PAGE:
This is not the ffirst time he has driven drunk, only the first time he got caught, with his pull he might of gotten caught before but had it "taken care of". Not the first time for this type of thing. But why should he care, he has worked for the state for 27 years, he'll retire with a $100,000.00 a year pension, pretty nice if you ask me. He can afford to buy a driver when his license gets suspended. As for the 15 year old son, the children have to be 12 or under to make this an aggravated offense. What a loser!
  • by me Location: williamsburg on Sep 25, 2007 at 12:50 PM
    why don't you all move to another state if you think it's only in ky? stop complaining it's not as bad here as other places and if you think it is then move there and shut up about ky
  • by M Location: Lexington on Sep 25, 2007 at 10:41 AM
    If you think this is the first time this man has gotten behind the wheel of a car drunk, think again. This is the first time he got caught. My guess is that it won't be the last time either.
  • by jake Location: richmond on Sep 25, 2007 at 09:44 AM
    I think he did the right thing by stepping down most would blame it on something else and not themselves. The explanation was weak but I am sure he is humiliated. Give him his sentence and let him live with this mistake but if he does it again no pity make an example of him..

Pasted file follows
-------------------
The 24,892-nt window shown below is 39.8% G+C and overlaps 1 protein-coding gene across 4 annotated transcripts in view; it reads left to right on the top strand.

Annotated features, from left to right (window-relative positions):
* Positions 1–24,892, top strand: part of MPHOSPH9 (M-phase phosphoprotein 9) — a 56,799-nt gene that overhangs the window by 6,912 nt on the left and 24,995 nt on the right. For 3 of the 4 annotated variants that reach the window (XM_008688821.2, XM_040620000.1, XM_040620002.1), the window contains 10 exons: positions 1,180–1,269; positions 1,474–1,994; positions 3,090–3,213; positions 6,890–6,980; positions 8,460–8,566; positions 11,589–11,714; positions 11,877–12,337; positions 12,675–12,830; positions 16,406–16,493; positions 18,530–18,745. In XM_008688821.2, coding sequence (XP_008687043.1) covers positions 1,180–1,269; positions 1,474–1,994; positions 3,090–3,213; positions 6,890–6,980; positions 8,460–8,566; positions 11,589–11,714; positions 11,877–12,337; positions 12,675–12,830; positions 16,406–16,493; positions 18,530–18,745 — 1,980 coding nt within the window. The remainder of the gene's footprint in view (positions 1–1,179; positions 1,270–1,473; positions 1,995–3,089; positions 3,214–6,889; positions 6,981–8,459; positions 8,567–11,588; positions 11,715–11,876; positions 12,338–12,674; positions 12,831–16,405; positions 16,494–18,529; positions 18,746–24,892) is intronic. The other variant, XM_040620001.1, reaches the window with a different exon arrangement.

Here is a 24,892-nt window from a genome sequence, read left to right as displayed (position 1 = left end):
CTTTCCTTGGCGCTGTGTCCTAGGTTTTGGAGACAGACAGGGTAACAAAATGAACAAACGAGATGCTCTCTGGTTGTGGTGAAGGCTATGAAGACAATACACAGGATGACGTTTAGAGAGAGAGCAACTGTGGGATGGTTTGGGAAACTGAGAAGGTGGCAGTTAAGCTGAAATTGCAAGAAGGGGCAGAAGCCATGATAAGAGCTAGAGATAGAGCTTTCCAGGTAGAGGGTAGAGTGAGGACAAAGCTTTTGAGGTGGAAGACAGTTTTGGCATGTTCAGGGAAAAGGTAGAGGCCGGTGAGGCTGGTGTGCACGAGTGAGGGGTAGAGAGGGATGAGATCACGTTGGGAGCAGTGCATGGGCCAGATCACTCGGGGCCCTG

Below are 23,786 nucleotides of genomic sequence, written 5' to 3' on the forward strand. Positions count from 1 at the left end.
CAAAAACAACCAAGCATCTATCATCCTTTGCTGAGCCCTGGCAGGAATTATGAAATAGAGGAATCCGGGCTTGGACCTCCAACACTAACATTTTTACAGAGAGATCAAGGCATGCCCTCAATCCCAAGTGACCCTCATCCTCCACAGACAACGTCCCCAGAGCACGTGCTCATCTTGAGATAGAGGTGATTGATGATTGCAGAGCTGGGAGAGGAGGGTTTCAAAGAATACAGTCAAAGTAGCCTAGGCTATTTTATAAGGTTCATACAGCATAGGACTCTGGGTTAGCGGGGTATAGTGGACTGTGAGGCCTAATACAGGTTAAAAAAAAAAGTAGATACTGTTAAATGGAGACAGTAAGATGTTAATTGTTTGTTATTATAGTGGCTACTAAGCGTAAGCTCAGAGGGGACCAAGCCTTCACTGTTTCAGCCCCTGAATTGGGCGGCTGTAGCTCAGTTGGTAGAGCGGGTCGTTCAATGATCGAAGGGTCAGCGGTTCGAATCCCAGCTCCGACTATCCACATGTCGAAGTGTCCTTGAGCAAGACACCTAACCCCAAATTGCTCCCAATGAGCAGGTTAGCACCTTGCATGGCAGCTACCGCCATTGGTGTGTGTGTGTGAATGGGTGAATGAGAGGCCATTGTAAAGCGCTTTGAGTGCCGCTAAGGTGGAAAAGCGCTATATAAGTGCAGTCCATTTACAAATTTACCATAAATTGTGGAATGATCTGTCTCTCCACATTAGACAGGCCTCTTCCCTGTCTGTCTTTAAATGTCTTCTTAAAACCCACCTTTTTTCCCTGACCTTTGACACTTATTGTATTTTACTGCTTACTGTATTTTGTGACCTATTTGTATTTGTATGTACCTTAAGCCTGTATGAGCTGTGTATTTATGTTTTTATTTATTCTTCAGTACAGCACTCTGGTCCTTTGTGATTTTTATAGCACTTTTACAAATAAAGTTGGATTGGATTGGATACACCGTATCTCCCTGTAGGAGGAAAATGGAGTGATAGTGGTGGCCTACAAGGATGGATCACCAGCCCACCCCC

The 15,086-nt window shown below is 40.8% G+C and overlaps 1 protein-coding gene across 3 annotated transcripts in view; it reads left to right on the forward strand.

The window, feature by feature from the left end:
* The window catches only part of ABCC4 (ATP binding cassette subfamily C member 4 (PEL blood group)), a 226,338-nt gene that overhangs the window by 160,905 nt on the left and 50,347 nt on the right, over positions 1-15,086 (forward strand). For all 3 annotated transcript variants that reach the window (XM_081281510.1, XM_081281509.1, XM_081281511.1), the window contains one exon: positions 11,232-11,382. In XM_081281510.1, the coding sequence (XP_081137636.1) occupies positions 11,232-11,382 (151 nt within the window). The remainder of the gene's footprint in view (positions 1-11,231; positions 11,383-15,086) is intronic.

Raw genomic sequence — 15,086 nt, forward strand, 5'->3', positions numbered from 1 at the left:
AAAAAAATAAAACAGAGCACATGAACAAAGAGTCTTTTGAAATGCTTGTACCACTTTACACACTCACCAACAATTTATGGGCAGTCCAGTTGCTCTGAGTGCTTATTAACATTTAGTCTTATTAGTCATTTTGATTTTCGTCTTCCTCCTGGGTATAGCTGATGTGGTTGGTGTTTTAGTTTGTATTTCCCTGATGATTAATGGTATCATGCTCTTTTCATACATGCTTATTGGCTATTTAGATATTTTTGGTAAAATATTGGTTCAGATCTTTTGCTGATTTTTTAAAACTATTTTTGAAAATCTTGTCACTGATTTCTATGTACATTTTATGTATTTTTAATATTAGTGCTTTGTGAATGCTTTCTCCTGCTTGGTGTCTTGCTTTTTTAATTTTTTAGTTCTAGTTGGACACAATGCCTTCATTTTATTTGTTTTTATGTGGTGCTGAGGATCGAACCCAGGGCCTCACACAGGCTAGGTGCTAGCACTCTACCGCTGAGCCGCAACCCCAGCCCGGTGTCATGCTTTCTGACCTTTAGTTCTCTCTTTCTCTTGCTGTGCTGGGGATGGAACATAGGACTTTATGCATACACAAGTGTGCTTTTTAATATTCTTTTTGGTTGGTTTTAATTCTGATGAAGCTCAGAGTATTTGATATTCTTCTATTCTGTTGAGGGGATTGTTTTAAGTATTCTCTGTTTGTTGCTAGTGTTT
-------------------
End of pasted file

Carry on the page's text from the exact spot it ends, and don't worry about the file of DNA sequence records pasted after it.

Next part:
• by mistake Location: lex on Sep 25, 2007 at 06:02 AM
    If you break the law, that is not a mistake (as posted by DD in Stearns). A mistake is maybe putting too much coffee in the coffee pot, writing the wrong word in the crossword puzzle. When you break a LAW, that is not a mistake, especially for someone like this guy who is supposed to be enforcing the same law he broke.
  • by Karen Location: Nicholasville on Sep 25, 2007 at 05:30 AM
    I think that if his son was riding with him, then he should also be charged with endangering the welfare of a minor or something like that. The child was only 15 years old. He should be taken away!
  • by Lisa Location: Stanford on Sep 25, 2007 at 03:33 AM
    If we cannot trust that the higher officals will adhere to what they are supposed to be enforcing, then one doesn't have to wonder why the regular joes are willing to take the chance as well.